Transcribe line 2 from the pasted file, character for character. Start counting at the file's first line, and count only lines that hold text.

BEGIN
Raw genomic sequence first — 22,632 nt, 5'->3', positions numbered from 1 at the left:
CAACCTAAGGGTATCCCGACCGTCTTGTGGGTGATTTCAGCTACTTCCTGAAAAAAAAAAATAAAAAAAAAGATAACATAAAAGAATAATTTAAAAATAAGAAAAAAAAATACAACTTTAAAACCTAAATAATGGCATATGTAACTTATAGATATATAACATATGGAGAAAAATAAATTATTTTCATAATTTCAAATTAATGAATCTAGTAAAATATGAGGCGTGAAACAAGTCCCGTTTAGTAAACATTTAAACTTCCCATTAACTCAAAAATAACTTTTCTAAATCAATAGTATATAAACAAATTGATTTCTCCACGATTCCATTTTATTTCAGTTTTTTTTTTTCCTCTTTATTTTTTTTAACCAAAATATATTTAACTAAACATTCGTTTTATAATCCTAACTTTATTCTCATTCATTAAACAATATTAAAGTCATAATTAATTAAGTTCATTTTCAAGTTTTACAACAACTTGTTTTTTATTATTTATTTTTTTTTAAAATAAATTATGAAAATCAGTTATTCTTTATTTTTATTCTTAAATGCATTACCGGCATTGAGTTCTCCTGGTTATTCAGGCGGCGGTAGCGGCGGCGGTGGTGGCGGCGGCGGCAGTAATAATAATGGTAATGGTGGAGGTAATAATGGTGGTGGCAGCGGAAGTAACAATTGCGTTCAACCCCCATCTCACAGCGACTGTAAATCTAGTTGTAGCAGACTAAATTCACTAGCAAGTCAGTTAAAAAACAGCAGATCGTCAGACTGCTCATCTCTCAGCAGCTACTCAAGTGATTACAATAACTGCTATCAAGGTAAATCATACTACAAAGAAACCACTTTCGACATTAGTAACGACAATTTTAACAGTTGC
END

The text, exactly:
CAACCTAAGGGTATCCCGACCGTCTTGTGGGTGATTTCAGCTACTTCCTGAAAAAAAAAAATAAAAAAAAAGATAACATAAAAGAATAATTTAAAAATAAGAAAAAAAAATACAACTTTAAAACCTAAATAATGGCATATGTAACTTATAGATATATAACATATGGAGAAAAATAAATTATTTTCATAATTTCAAATTAATGAATCTAGTAAAATATGAGGCGTGAAACAAGTCCCGTTTAGTAAACATTTAAACTTCCCATTAACTCAAAAATAACTTTTCTAAATCAATAGTATATAAACAAATTGATTTCTCCACGATTCCATTTTATTTCAGTTTTTTTTTTTCCTCTTTATTTTTTTTAACCAAAATATATTTAACTAAACATTCGTTTTATAATCCTAACTTTATTCTCATTCATTAAACAATATTAAAGTCATAATTAATTAAGTTCATTTTCAAGTTTTACAACAACTTGTTTTTTATTATTTATTTTTTTTTAAAATAAATTATGAAAATCAGTTATTCTTTATTTTTATTCTTAAATGCATTACCGGCATTGAGTTCTCCTGGTTATTCAGGCGGCGGTAGCGGCGGCGGTGGTGGCGGCGGCGGCAGTAATAATAATGGTAATGGTGGAGGTAATAATGGTGGTGGCAGCGGAAGTAACAATTGCGTTCAACCCCCATCTCACAGCGACTGTAAATCTAGTTGTAGCAGACTAAATTCACTAGCAAGTCAGTTAAAAAACAGCAGATCGTCAGACTGCTCATCTCTCAGCAGCTACTCAAGTGATTACAATAACTGCTATCAAGGTAAATCATACTACAAAGAAACCACTTTCGACATTAGTAACGACAATTTTAACAGTTGC